The Hedge-Hog, p.40.

[Three Hundred Animals Contents]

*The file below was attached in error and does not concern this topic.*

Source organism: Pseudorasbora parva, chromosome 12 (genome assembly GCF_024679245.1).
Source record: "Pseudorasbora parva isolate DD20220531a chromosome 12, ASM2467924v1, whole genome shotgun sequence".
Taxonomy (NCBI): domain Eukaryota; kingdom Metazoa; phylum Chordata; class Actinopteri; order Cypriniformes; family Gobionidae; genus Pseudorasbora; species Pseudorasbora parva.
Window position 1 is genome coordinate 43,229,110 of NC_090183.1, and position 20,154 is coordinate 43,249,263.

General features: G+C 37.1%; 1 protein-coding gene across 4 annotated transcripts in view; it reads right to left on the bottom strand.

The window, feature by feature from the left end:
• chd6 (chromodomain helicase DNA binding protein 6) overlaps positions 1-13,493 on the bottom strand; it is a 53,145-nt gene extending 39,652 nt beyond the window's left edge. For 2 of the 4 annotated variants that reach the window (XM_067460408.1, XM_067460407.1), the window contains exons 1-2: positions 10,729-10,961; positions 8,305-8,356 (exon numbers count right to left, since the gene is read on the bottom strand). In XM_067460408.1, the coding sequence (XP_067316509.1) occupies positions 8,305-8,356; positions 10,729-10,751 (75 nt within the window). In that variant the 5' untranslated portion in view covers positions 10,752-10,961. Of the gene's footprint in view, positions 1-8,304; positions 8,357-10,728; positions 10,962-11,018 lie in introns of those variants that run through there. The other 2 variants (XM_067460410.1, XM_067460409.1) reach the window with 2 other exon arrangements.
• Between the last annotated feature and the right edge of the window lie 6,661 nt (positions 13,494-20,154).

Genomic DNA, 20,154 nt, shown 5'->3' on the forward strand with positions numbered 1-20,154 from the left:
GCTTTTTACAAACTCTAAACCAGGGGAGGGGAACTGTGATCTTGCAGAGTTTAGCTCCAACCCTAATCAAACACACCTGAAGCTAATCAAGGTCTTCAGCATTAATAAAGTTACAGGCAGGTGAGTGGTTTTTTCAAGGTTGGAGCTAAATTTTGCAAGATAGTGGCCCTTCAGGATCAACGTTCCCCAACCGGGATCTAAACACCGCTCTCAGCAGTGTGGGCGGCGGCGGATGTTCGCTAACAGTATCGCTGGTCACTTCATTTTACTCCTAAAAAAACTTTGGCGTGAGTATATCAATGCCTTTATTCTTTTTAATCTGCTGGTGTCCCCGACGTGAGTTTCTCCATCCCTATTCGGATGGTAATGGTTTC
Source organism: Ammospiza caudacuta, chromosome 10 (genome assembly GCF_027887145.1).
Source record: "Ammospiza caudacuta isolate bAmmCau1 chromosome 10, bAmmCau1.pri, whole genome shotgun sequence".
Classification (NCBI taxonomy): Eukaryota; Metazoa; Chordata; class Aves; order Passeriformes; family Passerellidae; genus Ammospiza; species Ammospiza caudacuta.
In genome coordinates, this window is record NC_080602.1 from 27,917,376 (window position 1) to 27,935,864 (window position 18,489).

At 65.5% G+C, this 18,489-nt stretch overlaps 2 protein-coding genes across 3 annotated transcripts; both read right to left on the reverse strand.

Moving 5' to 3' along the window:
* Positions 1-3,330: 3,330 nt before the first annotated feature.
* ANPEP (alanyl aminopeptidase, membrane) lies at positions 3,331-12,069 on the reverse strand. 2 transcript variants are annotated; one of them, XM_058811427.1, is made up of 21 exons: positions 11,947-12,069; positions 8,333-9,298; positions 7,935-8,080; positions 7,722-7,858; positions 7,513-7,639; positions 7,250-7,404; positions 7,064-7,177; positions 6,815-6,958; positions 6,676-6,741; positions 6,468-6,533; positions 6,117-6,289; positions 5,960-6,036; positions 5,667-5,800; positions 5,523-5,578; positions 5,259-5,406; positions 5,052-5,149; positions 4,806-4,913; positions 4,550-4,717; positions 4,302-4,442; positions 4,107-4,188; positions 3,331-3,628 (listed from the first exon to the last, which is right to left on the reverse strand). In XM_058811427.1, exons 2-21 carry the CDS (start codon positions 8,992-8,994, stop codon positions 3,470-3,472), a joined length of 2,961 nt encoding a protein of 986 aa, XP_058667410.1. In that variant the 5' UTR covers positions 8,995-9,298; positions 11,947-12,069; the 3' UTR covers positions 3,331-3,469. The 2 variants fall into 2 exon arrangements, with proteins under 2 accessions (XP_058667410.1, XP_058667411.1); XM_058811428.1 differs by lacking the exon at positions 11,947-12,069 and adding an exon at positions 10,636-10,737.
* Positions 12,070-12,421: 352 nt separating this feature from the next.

IS somewhat like a porcupine in miniature, and, in shape, resembles the animal from which he derives his name; he is covered all over with strong and sharp spines or prickles, which he erects when irritated. He is no more than ten inches in length, and by rolling himself in the shape of a ball, can resist the attack of his strongest enemies; among which are the cat, the weazle, the martin, and the dog. His common food is composed of apples, grapes and other fruits; and far from being a noxious animal in a garden, he soon destroys the worms and snails, which he feeds upon when he finds no windfall to devour. The Hedge Hogs inhabit most parts of Europe. Some are also found in Asia, but of a smaller size. 

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